Agricultural Lime – Calcium Carbonate

Written by James Warne from Soil First Farming

“I don’t care what colour it is, what it looks like or it’s consistency, it’s lime, get it spread” were words quoted to me recently by an agronomist who clearly didn’t understand the basics of some simple chemistry. The above quote was part of a conversation about the quality of liming material and in particular the particle size of lime delivered to farms in the UK. I was being accused of overcomplicating liming by requesting that ‘Ground limestone’ should be specified and should be tested to make sure the product meets the specification. My point being any lime particle larger than 0.6mm (600 microns) is not going to effectively neutralise an acid pH.

This little nugget of useful information is clearly stated on the Agricultural Lime Association website (www. For greater clarity and understanding 0.6mm is about the same size as the full stop at the end of this sentence. Not all lime is equal, and certainly our experience is that there is a lot of mis-selling going on in the ag-lime supply trade. A few years ago we were so dismayed by the quality of some of the bulk lime products being delivered to farms that we invested in a set of laboratory quality certified sieves to test our theory. To date we have tested many samples of lime and have yet to meet one which meets the statutory requirements of the Fertiliser Regulations 1991.

Below is one of the worst samples we found to date. To the many reading this I suspect this looks like the lime you are regularly sold, but in reality it’s total rubbish. Read on to find out why. In case you can’t read the handwritten notes in the photo, they are as follows; Top left; larger than 5mm 26% (should be zero %) Top right; smaller than 5m, larger than 3.35mm 15% (should be maximum 5%) Bottom left; smaller than 3.35mm, larger than 150 microns 58% (should be ~5%) Bottom right; smaller than 150 microns 1% (should be minimum 40%)

All ag-lime sold in the UK must meet the requirements of the Fertiliser Regulations 1991 to be sold as lime, for the purposes of this article I will look at limestone only, but these regulations also apply to dolomitic limestone, chalk and many other types of lime. The table below is taken from the Fertiliser Regulations. Using the detail in the table above we can see that the lime in the photo above fails on the following;

• Only 74% has passed the 5 mm sieve, where it should be 100%.

• Only 59% has passed a 3.35 mm sieve, where it should be at least 95%

• Only 1 % has passed the 150 micron sieve, where it should be at least 40% if declared ‘Ground’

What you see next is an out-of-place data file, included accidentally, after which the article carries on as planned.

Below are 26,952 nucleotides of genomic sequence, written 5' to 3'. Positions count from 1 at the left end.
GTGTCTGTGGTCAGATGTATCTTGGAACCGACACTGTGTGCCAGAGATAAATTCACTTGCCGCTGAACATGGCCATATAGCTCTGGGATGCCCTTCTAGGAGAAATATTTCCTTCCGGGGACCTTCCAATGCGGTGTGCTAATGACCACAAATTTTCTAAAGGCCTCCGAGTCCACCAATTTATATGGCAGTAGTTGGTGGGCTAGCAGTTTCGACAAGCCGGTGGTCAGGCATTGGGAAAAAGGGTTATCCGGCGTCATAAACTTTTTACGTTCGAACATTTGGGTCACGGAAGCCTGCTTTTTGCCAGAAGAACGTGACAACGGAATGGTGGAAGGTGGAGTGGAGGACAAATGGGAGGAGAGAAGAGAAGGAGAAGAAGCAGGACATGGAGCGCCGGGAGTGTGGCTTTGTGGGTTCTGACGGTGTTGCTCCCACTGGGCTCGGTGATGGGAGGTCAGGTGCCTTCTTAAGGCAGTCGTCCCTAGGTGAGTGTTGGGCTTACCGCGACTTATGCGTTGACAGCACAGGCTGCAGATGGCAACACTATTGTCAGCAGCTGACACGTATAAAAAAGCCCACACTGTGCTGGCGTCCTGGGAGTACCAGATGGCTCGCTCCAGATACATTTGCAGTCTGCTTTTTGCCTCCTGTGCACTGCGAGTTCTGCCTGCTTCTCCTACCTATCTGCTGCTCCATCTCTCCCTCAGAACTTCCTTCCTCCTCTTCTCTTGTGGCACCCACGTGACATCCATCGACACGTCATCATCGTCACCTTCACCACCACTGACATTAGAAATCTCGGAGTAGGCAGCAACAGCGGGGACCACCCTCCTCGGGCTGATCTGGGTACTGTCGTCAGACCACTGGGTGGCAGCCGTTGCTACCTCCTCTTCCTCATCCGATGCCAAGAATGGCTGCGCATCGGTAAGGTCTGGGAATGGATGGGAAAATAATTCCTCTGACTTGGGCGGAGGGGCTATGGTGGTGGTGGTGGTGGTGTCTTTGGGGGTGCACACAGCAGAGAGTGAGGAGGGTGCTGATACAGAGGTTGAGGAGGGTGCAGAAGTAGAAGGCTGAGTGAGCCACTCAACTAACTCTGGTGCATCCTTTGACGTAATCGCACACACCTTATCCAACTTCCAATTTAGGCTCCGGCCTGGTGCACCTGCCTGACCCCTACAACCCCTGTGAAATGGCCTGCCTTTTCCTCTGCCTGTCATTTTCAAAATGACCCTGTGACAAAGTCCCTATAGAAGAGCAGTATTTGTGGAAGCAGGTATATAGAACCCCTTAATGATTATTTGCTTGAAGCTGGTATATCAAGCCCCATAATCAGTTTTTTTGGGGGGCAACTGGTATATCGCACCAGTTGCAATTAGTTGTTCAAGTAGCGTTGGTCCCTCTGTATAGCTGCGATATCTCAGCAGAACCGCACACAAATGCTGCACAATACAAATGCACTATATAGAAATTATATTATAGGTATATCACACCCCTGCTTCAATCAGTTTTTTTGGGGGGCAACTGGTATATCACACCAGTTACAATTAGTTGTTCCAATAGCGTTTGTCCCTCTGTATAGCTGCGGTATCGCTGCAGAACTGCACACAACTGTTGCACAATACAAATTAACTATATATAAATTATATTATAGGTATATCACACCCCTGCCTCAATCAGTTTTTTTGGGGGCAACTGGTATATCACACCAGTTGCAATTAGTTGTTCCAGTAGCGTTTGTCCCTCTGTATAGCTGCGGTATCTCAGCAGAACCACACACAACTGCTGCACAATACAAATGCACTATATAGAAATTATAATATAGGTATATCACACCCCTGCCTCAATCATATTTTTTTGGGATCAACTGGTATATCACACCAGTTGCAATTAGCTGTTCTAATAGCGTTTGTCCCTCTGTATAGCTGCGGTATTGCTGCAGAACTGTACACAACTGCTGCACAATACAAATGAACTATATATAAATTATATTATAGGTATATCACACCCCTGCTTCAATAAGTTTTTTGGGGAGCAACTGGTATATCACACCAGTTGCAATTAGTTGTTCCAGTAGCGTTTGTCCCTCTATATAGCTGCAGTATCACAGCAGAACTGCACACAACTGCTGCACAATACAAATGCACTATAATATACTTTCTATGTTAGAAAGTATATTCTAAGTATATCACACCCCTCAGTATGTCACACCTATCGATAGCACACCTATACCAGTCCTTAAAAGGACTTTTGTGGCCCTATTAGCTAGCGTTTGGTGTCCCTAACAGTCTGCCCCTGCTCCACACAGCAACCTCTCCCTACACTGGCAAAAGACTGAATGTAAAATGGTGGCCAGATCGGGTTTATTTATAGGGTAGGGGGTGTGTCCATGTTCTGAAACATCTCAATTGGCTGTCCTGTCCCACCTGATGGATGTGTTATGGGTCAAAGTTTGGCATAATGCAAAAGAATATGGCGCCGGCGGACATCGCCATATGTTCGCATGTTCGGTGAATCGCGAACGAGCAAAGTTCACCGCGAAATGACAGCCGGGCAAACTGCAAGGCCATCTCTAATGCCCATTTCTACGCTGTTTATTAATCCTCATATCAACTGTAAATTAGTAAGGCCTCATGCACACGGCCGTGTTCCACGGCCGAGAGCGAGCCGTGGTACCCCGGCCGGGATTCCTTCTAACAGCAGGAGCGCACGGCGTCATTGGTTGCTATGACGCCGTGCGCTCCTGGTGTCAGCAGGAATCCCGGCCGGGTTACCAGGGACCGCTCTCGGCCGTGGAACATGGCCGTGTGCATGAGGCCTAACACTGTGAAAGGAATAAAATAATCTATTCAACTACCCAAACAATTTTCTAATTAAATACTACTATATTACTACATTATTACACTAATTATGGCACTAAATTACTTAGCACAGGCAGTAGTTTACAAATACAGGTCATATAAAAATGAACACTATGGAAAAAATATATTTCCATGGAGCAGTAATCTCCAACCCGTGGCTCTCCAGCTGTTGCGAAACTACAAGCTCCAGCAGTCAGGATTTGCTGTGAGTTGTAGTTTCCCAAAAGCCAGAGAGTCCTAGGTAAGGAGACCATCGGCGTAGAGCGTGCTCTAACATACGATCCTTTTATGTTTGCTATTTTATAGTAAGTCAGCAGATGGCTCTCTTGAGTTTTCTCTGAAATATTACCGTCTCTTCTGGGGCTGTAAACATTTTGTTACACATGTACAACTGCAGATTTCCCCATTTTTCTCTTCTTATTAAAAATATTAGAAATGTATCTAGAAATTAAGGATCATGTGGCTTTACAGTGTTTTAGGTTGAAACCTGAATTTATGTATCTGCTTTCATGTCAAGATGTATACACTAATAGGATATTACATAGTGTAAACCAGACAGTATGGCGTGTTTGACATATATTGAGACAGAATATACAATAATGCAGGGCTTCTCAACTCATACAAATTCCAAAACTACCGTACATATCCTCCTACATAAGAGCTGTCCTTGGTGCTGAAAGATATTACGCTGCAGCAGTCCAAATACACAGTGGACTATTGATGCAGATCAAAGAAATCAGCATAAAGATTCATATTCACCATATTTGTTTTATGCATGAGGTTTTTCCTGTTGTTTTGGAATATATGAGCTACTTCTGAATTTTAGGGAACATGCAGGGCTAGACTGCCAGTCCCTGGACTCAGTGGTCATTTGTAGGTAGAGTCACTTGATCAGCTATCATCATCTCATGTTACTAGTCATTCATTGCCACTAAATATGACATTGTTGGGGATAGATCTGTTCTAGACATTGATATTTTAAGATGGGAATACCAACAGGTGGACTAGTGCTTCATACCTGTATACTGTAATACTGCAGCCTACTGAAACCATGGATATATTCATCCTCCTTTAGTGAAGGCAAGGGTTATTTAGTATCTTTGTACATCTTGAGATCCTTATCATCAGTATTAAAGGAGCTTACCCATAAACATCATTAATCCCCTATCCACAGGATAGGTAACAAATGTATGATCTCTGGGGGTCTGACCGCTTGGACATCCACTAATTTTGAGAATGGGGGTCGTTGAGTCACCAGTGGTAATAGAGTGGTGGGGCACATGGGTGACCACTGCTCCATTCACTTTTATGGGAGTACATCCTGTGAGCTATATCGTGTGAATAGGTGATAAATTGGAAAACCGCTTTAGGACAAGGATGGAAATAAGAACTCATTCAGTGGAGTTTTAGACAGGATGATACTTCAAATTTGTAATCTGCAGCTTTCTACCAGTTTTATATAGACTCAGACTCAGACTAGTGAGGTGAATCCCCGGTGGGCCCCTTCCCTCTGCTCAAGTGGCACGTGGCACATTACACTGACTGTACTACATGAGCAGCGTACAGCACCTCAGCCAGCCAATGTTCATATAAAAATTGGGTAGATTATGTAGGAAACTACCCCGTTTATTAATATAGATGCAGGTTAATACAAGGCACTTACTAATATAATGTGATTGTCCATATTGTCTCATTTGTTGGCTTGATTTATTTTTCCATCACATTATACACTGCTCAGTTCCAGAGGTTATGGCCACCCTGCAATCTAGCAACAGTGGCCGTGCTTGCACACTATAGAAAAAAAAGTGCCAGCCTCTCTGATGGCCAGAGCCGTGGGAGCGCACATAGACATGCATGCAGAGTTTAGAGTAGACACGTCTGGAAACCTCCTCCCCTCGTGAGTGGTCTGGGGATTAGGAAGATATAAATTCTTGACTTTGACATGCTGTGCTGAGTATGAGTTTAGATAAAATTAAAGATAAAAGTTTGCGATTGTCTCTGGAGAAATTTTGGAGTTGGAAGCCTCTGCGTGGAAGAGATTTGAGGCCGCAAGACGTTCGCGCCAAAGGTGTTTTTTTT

Why does this matter, after all if ‘it looks like lime and smells like lime’ it must be okay surely?! My agronomist or lime supplier can’t be wrong, can they?

Sadly, yes they can and this seems to be going on around the country as far as we can tell. Why is this important? Getting soil pH and soil calcium levels at the desired levels is fundamental to all cropping, whether arable or grassland, vegetable, fruit, flower or viticulture production. Once the levels start to decline the effectiveness of inputs also starts to decline and the return on investment declines alongside. The health of the crop suffers which results in an increase in inputs which are already under pressure. You can see this becomes an ever-decreasing circle of increased cost and decreasing output.

Focus on the detail of the basics and the output and profitability will follow. In order to substantiate the claims above please read on to discover the fundamentals of why and how lime works to ensure you are spending your hard-earned cash wisely. 

Neutralising value

NV is a figure given to the potential of a lime to neutralise the free hydrogen within the soil. The figure is based upon pure Calcium carbonate equivalence. A high-quality limestone will have an NV of 55. As stated above this is the potential of the product to neutralise the hydrogen ions in the soil solution which cause acidity. To give this some perspective consider the photograph below. This is oolitic Cotswold limestone as found in my garden and sold from many local quarries as a liming material.

Both the lump of rock and the ‘crushed’ pile are derived from the same piece of rock. I simply smashed a larger piece of rock with a hammer a few times to achieve the ‘crushed’ sample. Both of these samples, the lump of rock and hammer produced ‘crushed’ sample will have an identical NV. If lab tested I suspect it would have an NV of ~50. So which one is going to be more effective at neutralising acid pH soil? If the only information given to you by the lime supplier is NV, you could receive lime like that on the left, or on the right. NV is only part of the story.